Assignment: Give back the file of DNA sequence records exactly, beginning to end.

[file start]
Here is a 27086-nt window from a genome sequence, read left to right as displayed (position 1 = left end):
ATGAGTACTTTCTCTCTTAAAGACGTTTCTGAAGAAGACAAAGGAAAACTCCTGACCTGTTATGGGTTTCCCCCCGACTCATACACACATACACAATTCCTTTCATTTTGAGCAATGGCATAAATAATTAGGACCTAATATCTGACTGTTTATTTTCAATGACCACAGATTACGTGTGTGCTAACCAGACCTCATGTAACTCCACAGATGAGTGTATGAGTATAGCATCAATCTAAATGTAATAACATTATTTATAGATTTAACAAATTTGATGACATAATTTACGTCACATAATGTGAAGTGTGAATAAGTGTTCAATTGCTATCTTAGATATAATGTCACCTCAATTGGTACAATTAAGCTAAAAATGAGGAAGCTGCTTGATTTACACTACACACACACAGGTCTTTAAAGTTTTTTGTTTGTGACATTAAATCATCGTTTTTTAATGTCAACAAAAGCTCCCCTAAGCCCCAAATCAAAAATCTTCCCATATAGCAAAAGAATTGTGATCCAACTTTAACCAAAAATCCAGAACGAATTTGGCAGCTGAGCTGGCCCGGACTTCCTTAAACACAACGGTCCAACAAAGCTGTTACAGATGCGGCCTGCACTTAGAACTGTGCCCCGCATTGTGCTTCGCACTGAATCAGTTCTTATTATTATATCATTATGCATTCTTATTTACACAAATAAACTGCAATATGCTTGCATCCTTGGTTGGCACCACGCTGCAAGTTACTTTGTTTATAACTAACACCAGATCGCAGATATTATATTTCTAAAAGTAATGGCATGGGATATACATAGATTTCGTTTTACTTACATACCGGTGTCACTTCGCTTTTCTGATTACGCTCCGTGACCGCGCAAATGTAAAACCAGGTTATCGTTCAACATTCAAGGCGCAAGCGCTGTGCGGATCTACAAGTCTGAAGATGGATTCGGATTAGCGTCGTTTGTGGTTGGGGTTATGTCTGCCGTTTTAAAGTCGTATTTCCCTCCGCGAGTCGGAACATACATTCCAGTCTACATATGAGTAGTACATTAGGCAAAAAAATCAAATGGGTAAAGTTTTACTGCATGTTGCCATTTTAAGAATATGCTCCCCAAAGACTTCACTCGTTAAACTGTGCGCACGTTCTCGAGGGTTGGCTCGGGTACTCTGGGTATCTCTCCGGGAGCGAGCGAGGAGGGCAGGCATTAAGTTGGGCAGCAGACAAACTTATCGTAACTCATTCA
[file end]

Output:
Here is a 27086-nt window from a genome sequence, read left to right as displayed (position 1 = left end):
ATGAGTACTTTCTCTCTTAAAGACGTTTCTGAAGAAGACAAAGGAAAACTCCTGACCTGTTATGGGTTTCCCCCCGACTCATACACACATACACAATTCCTTTCATTTTGAGCAATGGCATAAATAATTAGGACCTAATATCTGACTGTTTATTTTCAATGACCACAGATTACGTGTGTGCTAACCAGACCTCATGTAACTCCACAGATGAGTGTATGAGTATAGCATCAATCTAAATGTAATAACATTATTTATAGATTTAACAAATTTGATGACATAATTTACGTCACATAATGTGAAGTGTGAATAAGTGTTCAATTGCTATCTTAGATATAATGTCACCTCAATTGGTACAATTAAGCTAAAAATGAGGAAGCTGCTTGATTTACACTACACACACACAGGTCTTTAAAGTTTTTTGTTTGTGACATTAAATCATCGTTTTTTAATGTCAACAAAAGCTCCCCTAAGCCCCAAATCAAAAATCTTCCCATATAGCAAAAGAATTGTGATCCAACTTTAACCAAAAATCCAGAACGAATTTGGCAGCTGAGCTGGCCCGGACTTCCTTAAACACAACGGTCCAACAAAGCTGTTACAGATGCGGCCTGCACTTAGAACTGTGCCCCGCATTGTGCTTCGCACTGAATCAGTTCTTATTATTATATCATTATGCATTCTTATTTACACAAATAAACTGCAATATGCTTGCATCCTTGGTTGGCACCACGCTGCAAGTTACTTTGTTTATAACTAACACCAGATCGCAGATATTATATTTCTAAAAGTAATGGCATGGGATATACATAGATTTCGTTTTACTTACATACCGGTGTCACTTCGCTTTTCTGATTACGCTCCGTGACCGCGCAAATGTAAAACCAGGTTATCGTTCAACATTCAAGGCGCAAGCGCTGTGCGGATCTACAAGTCTGAAGATGGATTCGGATTAGCGTCGTTTGTGGTTGGGGTTATGTCTGCCGTTTTAAAGTCGTATTTCCCTCCGCGAGTCGGAACATACATTCCAGTCTACATATGAGTAGTACATTAGGCAAAAAAATCAAATGGGTAAAGTTTTACTGCATGTTGCCATTTTAAGAATATGCTCCCCAAAGACTTCACTCGTTAAACTGTGCGCACGTTCTCGAGGGTTGGCTCGGGTACTCTGGGTATCTCTCCGGGAGCGAGCGAGGAGGGCAGGCATTAAGTTGGGCAGCAGACAAACTTATCGTAACTCATTCA